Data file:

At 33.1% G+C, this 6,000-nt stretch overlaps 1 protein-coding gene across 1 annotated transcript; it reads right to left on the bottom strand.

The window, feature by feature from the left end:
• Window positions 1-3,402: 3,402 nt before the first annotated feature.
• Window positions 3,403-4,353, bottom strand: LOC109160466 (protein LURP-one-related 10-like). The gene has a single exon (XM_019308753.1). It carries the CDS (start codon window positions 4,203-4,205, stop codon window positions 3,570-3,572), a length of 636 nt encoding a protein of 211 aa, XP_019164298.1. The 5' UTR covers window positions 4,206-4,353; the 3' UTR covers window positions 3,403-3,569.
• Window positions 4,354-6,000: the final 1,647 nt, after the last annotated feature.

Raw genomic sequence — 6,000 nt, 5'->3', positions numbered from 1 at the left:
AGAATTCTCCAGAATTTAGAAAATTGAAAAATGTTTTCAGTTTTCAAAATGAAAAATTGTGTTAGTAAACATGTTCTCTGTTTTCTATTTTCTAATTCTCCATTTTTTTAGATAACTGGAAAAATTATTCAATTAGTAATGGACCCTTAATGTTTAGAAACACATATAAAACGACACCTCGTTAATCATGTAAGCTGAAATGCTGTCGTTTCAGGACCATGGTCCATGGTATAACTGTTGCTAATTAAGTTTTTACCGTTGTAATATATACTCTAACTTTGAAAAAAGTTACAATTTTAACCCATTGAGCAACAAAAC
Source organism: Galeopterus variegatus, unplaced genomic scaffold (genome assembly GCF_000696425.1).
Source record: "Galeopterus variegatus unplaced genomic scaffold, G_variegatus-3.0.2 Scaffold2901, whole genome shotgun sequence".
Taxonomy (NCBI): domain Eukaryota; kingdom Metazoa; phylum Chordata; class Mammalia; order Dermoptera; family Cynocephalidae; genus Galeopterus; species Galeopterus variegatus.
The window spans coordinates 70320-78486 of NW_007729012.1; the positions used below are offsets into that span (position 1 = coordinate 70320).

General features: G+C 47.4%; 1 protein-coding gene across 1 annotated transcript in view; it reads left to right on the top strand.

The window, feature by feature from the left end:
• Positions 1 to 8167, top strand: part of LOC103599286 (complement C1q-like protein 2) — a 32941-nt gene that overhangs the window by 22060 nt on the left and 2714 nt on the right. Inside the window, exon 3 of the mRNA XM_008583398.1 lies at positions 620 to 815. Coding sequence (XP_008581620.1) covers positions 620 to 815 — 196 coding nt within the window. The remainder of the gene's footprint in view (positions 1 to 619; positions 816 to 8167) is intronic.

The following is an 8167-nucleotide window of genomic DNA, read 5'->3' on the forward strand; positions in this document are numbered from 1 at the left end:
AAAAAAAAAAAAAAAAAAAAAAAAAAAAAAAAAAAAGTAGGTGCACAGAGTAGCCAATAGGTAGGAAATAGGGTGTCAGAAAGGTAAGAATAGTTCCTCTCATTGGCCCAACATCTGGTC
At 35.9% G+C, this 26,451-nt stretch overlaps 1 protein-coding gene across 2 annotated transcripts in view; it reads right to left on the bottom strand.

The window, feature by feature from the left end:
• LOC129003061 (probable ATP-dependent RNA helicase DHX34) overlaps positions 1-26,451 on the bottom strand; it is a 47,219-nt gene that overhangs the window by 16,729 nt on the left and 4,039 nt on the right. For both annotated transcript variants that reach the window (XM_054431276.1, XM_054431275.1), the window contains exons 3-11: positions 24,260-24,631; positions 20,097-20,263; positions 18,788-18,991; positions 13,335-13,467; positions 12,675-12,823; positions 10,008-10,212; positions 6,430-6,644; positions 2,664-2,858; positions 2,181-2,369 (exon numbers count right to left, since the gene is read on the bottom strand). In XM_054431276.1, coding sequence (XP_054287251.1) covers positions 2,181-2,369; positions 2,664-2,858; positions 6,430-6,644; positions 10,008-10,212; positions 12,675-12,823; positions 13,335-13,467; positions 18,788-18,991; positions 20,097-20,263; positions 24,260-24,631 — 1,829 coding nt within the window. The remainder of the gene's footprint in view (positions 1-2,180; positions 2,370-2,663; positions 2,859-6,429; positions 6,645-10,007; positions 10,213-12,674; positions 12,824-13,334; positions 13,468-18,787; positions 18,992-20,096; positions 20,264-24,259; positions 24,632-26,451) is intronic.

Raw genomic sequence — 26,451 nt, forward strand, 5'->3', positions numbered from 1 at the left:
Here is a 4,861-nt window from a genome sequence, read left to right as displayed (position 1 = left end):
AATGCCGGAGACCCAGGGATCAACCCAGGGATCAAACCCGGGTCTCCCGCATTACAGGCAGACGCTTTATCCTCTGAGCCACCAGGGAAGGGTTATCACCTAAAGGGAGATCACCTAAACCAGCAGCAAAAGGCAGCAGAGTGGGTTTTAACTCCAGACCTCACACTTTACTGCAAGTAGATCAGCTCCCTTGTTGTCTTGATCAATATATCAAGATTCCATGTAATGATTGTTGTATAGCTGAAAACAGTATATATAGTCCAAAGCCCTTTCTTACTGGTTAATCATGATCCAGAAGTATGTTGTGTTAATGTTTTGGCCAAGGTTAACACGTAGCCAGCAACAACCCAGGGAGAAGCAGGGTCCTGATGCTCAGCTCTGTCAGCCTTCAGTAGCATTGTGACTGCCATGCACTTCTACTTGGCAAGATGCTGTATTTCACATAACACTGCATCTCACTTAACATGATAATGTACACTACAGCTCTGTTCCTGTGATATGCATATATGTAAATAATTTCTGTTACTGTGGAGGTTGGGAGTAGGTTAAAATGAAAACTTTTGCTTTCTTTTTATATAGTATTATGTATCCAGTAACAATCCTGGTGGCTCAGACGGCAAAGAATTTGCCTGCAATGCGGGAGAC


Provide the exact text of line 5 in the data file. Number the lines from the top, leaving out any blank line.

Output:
• Window positions 4,354-6,000: the final 1,647 nt, after the last annotated feature.